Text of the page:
The 24 hour Le Mans is one of the most prestigious racing events in the world, and to this day it’s been a shining example of just how much fun the racing world can be. Cars of every shape and size imaginable can be found on the tracks of the historic racing site, and each one has a different story to tell.
When we picture a race like The Le Mans, we often tend to think of colourful hyper-cars that can reach their top speed in a matter of seconds, or super-vehicles that are more powerful than small jets. Others are tough, reliable machines that have to brave the long 24 hours of the event, and there have been many failures over the years. Some of these vehicles are so famous that they’ve made their way into other industries, and have even appeared in online pokies.
What makes Le Mans different from other races across the world is the fact that just about anyone can enter, as long as they have a working, street-legal vehicle that can see the driver all the way to the end of the 24 hours. Because of this, there have been some truly bizarre cars on the tracks over the years. Some were so unique, in fact, that their legacy lives on to this day.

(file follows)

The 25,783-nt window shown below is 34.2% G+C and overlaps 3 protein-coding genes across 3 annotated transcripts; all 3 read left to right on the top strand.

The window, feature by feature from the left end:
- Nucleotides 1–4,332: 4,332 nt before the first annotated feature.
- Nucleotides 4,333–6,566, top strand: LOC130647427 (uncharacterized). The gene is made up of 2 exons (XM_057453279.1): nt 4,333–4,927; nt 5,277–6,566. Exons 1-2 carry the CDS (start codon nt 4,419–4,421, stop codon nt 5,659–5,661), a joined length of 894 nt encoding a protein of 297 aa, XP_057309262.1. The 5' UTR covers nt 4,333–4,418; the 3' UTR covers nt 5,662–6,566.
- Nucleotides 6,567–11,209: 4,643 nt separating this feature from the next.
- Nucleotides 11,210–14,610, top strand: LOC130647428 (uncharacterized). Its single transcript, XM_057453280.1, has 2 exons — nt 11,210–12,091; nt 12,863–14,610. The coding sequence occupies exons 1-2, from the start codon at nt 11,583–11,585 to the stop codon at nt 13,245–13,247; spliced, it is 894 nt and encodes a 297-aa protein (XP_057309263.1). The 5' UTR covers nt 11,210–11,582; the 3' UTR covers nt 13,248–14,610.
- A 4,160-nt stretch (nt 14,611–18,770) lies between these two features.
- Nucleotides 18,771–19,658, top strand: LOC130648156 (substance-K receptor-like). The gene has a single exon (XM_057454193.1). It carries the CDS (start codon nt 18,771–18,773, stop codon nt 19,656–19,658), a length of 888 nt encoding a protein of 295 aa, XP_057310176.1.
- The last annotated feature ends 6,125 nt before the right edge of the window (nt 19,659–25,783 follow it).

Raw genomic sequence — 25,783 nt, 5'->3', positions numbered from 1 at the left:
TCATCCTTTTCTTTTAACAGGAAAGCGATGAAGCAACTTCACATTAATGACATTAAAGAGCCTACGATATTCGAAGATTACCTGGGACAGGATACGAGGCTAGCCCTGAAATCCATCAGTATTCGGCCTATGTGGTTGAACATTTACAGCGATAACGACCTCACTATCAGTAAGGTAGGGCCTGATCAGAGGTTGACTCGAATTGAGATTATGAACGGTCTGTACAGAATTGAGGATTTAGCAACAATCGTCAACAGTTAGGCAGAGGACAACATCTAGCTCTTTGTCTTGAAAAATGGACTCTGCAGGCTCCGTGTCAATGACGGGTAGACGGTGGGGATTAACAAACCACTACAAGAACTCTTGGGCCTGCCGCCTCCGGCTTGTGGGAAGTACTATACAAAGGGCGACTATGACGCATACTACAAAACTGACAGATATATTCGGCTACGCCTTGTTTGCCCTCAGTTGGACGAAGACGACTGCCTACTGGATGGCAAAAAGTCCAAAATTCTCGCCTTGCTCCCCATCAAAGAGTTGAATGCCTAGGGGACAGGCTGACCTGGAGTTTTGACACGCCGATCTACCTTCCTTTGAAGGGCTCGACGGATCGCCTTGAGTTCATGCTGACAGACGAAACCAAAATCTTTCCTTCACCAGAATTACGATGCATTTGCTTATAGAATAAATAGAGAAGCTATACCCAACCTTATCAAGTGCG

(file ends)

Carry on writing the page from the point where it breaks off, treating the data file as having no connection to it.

Built in 1955 by Italian due Enrico Nardi and Carlo Mollino, the Nardi Bisiluro was a nimble, 62-horse power bullet car that was designed to be lightweight and quick. The idea was to make a car that was so lightweight that it would be able to keep pace with the Ferraris and Jaguars of the time. Unfortunately, the car suffered a number of setbacks, to the point where it sustained so much damaged that the entire project was scrapped.
Jim Hall’s Chapparels were the innovators of the time, and Hall himself was considered a pioneer of modern aerodynamics. His most famous car was 2F, which featured a massive, downforce rear wing, as well as an automatic transmission. The car hit the track in 1967, but was forced into early retirement after completing just 225 laps around the course.
Cadillac hasn’t been a strange to innovation themselves, and in 1950 this innovation culminated in the Series 61 Aerodynamic Roadster. A futuristic-looking vehicle, the 61 was a strange combination of both the understanding of aerodynamics of the time, and a crude knowledge of drag. Despite this, the car went on to finish tenth at the 1950 Le Mans.
Something from a more modern time, the Deltawing was a fusion of the Batmobile and an F1 vehicle. It featured tiny front wheels, large back wheels, and was lauded for its bold design in a time when most cars had come to look the same. The Deltawing saw some success at Le Mans, but didn’t live up to the expectations of the engineers and onlookers alike.